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Pressure mounts on Apple to recall iPhone 4

Replace phone, rescue reputation, say PR boffins

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Apple is facing increased pressure to say there's more to the iPhone 4's antenna woes than iffy signal strength readout code and to recall all the handsets it has sold so far.

Suggestions from some quarters that it may yet be forced to do so sent the company's share price down by more than ten dollars from $257.33 to $246.89, though it later recovered a little to $251.50.

What appears to have cause the tumble are comments from US public relations specialists, quoted by blog Cult of Mac, who likened the iPhone 4 'grip of death' saga to the trouble Toyota got itself into over brake and accelerator problems with some of its cars - which prompted mass vehicle recalls.

“Apple will be forced to do a recall of this product,” Professor Matthew Seeger, head of the Department of Communication at Wayne State University, Detroit, told the site.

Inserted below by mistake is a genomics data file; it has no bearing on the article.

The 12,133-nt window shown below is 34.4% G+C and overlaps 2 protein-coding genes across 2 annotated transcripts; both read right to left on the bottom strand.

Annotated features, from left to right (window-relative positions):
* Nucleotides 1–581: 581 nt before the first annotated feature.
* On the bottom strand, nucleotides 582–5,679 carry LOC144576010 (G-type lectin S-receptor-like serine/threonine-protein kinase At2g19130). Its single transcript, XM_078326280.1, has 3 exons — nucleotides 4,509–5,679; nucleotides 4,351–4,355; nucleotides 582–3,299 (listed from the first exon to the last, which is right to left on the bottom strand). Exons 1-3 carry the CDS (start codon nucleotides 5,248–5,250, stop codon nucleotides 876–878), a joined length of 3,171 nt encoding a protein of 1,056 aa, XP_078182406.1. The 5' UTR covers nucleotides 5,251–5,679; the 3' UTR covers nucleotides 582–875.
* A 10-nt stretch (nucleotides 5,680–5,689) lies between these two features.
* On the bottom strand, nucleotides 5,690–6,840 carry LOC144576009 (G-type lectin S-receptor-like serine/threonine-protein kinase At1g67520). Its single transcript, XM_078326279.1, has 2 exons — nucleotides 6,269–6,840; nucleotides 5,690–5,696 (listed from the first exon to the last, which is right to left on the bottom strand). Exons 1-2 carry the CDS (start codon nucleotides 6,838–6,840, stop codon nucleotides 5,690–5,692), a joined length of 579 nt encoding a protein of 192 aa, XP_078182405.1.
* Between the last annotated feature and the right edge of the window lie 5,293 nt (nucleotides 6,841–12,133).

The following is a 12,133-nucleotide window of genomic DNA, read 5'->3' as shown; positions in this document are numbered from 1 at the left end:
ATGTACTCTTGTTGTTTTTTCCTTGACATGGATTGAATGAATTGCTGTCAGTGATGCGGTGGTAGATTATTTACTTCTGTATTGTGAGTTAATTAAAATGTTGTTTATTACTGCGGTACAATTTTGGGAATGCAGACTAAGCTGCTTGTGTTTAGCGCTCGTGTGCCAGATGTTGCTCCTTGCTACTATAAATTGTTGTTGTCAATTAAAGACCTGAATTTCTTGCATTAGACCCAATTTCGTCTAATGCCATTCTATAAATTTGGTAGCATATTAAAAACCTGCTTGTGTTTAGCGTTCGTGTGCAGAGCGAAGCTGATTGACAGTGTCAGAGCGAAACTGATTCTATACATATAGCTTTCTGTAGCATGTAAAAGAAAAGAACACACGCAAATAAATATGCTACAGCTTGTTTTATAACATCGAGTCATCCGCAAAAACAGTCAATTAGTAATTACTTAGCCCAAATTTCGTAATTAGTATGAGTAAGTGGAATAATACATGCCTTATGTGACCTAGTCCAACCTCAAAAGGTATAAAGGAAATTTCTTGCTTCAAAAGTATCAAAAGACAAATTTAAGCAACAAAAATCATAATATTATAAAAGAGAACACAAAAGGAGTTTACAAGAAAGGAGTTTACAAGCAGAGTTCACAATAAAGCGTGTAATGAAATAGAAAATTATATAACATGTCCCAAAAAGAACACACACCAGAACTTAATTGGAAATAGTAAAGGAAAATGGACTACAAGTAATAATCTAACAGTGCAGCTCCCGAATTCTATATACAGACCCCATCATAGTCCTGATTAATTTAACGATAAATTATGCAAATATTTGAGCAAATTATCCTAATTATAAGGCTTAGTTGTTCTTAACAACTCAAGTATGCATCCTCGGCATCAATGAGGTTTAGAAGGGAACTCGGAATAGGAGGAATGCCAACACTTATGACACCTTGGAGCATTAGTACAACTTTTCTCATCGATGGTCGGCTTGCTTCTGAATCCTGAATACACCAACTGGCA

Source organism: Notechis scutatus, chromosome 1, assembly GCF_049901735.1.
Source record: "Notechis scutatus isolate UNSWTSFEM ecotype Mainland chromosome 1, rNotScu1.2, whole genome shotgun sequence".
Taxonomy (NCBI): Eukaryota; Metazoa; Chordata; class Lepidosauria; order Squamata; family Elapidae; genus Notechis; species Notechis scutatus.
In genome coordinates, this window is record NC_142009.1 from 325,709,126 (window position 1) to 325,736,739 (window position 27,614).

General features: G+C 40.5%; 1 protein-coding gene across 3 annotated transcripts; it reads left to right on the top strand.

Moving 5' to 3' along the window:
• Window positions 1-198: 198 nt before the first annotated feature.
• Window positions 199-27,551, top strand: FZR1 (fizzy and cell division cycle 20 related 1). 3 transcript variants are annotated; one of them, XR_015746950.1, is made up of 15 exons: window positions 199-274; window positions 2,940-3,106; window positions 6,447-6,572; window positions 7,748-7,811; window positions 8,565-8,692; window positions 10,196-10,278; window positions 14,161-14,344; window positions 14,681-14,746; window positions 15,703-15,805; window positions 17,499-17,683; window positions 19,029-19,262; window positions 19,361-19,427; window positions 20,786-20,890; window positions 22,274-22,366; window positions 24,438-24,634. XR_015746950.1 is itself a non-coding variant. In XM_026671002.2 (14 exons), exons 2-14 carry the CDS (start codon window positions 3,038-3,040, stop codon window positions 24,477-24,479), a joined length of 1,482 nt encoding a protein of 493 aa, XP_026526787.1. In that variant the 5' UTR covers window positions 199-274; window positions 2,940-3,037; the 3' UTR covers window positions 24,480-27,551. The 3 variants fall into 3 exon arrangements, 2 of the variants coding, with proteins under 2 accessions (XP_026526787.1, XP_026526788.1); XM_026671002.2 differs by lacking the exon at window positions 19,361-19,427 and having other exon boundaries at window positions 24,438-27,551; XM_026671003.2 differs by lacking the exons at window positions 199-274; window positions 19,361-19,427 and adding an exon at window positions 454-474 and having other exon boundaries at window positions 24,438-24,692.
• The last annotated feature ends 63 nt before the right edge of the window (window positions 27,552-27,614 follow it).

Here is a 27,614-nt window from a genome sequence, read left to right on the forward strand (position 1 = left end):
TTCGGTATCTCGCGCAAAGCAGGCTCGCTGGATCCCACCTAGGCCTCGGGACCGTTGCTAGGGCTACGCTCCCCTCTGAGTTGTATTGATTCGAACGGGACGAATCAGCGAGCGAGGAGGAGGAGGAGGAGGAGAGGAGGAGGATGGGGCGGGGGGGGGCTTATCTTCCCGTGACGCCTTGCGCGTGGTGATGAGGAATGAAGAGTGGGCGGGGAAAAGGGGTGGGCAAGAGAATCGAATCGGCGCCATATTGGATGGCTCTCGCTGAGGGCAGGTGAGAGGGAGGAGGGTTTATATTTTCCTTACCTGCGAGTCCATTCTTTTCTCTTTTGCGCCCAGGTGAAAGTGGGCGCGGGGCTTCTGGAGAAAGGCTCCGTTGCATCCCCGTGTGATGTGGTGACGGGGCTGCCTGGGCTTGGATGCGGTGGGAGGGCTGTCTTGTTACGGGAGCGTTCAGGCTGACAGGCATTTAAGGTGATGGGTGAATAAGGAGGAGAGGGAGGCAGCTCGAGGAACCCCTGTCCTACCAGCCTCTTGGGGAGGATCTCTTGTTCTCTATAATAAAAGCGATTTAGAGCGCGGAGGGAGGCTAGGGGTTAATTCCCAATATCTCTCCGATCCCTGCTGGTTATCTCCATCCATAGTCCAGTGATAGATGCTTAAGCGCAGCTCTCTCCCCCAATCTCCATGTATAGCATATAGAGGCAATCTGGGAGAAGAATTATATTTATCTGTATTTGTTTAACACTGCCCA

“It’s critically important. The brand image is the most important thing Apple has. This is potentially devastating.”

Added another crisis PR expert, Larry Burton, added: “Their response has been lacklustre. It’s been borderline irresponsible. They are in danger of betraying customers’ trust and hurting the brand, which is infinitely more valuable than any one product.”

These comments were followed by analysts to the tune that Apple is risking its reputation by not addressing the iPhone 4 problem more aggressively - especially now that the issue has gone beyond technology publications and into the mainstream media.

Or Apple's Stalin-esque clampdown on forum posters referring to critiques of the handset.

That said, here's no indication - according to a variety of analysts - that the issue is harming iPhone 4 sales. Whether that's a sign that punters simply don't care or are assuming the problem is minor remains to be seen.

It does seem clear that, for now, Apple's strategy appears to centre on weathering out the media storm in the hope of subtly introducing iPhone 4s with tweaked internals, or implementing better antenna technology in 2011's iPhone. ®

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